A proposed inquiry into the sexual abuse and neglect of several children by family members in the Munster area, to examine the actions of State agencies in the case, was previously shelved.
The review, announced in 2018, was halted after a number of months due to concerns raised by those conducting the work and the government’s legal adviser over fears it could prejudice criminal investigations.
On Tuesday, five family members were sentenced and jailed over the abuse and neglect, after earlier being found guilty by a jury of a total of 77 counts against the children following a 10-week trial last summer.
The family members were the parents, aunt and uncles of the children, and cannot be named for legal reasons. They were all found guilty of sexually abusing the three eldest children between 2014 and 2016, while the parents were found guilty of wilfully neglecting five of the children, who ranged in age from one to nine during this period.
Following initial media reports in early 2018, then minister for children Katherine Zappone announced she was to commission an independent review into the serious case of abuse and neglect.
The review was to include an examination of the actions of An Garda Síochána and Tusla, and how they responded to the case.
The children came to the attention of the State’s social services in 2011, and there was extensive engagement between social workers and the family over several years, the trial heard.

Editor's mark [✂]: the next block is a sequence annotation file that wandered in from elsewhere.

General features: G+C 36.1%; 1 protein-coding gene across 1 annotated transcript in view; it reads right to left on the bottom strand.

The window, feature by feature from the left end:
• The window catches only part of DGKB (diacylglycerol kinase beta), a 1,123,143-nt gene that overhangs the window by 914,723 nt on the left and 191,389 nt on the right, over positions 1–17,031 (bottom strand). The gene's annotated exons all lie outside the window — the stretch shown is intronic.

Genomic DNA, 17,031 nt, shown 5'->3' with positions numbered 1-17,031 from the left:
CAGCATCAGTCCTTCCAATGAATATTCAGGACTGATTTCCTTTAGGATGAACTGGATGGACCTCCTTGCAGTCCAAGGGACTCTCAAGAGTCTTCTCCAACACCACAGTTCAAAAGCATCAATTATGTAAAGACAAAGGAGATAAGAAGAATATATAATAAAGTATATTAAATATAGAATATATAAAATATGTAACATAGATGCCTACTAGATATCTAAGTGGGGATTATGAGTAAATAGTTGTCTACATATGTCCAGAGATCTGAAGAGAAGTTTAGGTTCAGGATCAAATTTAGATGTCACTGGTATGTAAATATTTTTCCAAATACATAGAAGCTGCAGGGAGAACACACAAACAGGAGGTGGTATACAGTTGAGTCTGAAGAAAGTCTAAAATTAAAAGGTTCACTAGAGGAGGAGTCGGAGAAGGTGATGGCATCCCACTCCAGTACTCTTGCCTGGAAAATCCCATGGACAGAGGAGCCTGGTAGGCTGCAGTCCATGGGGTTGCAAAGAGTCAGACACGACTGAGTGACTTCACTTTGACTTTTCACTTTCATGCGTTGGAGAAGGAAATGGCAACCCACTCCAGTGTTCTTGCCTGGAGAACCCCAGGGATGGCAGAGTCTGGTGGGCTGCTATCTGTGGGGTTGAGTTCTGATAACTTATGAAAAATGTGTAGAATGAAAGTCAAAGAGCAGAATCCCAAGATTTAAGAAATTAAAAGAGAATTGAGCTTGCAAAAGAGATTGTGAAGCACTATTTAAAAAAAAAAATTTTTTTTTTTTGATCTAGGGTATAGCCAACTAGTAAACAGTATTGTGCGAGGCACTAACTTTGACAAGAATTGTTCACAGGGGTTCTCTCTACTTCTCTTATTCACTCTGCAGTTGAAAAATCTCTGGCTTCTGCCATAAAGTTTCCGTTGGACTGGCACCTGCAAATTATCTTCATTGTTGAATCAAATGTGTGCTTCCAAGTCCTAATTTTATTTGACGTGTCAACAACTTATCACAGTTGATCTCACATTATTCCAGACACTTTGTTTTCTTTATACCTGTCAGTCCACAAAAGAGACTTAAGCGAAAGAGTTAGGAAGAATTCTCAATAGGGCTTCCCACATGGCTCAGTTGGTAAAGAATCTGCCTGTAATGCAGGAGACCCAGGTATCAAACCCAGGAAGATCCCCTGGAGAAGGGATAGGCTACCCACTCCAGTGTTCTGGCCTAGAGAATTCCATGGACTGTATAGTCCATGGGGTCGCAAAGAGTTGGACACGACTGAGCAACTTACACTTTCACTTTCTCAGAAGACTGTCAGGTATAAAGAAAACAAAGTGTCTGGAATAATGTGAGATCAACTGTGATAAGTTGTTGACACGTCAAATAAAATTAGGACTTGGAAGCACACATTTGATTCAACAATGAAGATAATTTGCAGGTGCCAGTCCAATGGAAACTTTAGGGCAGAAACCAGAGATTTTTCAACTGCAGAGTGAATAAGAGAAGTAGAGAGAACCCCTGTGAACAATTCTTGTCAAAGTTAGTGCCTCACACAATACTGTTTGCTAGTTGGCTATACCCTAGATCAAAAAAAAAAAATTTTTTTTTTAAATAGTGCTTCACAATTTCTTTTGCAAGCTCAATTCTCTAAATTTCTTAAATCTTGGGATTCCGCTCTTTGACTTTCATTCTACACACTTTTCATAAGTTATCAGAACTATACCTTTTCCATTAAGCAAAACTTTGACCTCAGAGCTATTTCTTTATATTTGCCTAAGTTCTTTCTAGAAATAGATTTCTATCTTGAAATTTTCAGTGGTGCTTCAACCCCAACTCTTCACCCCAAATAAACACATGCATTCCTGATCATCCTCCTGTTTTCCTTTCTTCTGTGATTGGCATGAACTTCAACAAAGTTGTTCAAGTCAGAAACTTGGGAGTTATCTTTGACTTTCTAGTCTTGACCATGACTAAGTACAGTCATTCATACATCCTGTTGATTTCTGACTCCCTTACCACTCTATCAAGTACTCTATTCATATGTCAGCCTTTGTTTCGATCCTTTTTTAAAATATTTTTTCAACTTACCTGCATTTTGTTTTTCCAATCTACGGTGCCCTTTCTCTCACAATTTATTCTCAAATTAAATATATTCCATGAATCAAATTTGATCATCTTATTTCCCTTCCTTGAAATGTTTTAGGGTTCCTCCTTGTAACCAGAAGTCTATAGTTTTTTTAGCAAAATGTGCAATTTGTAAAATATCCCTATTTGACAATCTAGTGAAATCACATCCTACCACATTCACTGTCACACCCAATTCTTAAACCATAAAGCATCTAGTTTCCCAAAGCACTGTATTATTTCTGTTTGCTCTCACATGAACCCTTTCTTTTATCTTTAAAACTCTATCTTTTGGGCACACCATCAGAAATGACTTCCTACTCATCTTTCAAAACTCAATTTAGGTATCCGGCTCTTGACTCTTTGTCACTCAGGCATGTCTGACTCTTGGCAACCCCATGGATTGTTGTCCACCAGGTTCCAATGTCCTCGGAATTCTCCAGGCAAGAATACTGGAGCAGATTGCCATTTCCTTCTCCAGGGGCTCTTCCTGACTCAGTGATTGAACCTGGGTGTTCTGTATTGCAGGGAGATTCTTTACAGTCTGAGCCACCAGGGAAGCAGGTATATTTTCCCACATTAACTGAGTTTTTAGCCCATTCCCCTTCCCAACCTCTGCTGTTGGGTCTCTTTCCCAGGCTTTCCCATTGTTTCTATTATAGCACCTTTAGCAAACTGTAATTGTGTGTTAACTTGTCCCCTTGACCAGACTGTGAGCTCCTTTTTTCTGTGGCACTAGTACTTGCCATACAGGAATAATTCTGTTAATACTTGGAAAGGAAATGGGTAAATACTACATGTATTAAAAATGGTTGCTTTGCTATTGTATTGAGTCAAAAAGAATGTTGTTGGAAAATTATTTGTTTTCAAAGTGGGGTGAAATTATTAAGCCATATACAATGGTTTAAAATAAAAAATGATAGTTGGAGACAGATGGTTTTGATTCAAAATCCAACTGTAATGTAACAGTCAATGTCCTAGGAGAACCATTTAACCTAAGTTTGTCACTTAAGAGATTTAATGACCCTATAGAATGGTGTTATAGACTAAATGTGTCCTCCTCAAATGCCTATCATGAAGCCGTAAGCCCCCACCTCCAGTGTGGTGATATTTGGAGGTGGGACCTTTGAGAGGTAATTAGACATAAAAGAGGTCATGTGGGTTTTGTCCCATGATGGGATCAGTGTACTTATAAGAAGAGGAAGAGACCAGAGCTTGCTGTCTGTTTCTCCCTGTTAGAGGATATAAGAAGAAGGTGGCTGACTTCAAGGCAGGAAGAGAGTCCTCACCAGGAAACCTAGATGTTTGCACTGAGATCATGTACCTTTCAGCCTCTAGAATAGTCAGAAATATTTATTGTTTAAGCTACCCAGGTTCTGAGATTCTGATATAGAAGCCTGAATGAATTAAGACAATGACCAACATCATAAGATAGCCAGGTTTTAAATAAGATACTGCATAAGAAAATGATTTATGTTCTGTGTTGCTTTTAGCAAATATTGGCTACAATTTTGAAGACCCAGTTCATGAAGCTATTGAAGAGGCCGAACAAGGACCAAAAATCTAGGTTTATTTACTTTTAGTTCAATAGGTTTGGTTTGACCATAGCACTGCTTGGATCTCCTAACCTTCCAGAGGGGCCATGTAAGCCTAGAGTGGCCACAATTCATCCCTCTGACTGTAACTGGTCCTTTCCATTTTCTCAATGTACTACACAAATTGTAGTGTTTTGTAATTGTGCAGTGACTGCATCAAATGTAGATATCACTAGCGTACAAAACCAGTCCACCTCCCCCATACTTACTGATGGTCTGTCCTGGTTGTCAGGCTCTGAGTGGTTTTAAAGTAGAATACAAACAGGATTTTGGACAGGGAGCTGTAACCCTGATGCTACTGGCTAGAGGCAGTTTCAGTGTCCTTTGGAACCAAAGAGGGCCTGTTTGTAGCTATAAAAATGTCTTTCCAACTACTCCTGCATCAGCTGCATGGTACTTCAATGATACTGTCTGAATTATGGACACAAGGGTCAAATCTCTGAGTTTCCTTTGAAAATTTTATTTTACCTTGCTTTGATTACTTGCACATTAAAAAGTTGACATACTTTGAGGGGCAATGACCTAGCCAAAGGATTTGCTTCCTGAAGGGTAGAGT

Following years of severe neglect, the children were removed from the family home by Tusla in 2016, and placed in foster care. Later that year the eldest child made a disclosure about sexual abuse to his foster parents, which Tusla referred to gardaí, who later opened an investigation.
The proposed independent review of the case was to be led by Dr Geoffrey Shannon, child law expert and former special rapporteur on child protection. A three-person review panel would also include child welfare consultant Suzanne Phelan and retired Garda chief superintendent Pádraig Kennedy.
Internal Department of Children records show officials were in regular contact with Dr Shannon about the proposed review over several months in 2018, before it was halted.
It is understood those involved in the review raised concerns about the work impacting on the criminal case, which were shared by then attorney general Séamus Woulfe, and led to the review being dropped.
A 2019 briefing note from Fergal Lynch, department secretary general, said it “did not prove possible to frame terms of reference that successfully guarded against the dangers of pre-empting the criminal cases that were in process”.
“After a number of months it had to be postponed, because the Attorney General was very concerned about the potential effect on criminal cases pending,” he wrote in the note, released under the Freedom of Information Act.
In a statement on Wednesday, Tulsa said it would review the Munster abuse case “when appropriate to identify any learnings or insights that can be gained from our involvement in the lives of the children and their families”. The agency said its main focus continued to be to “support the children who were the victims in this case”.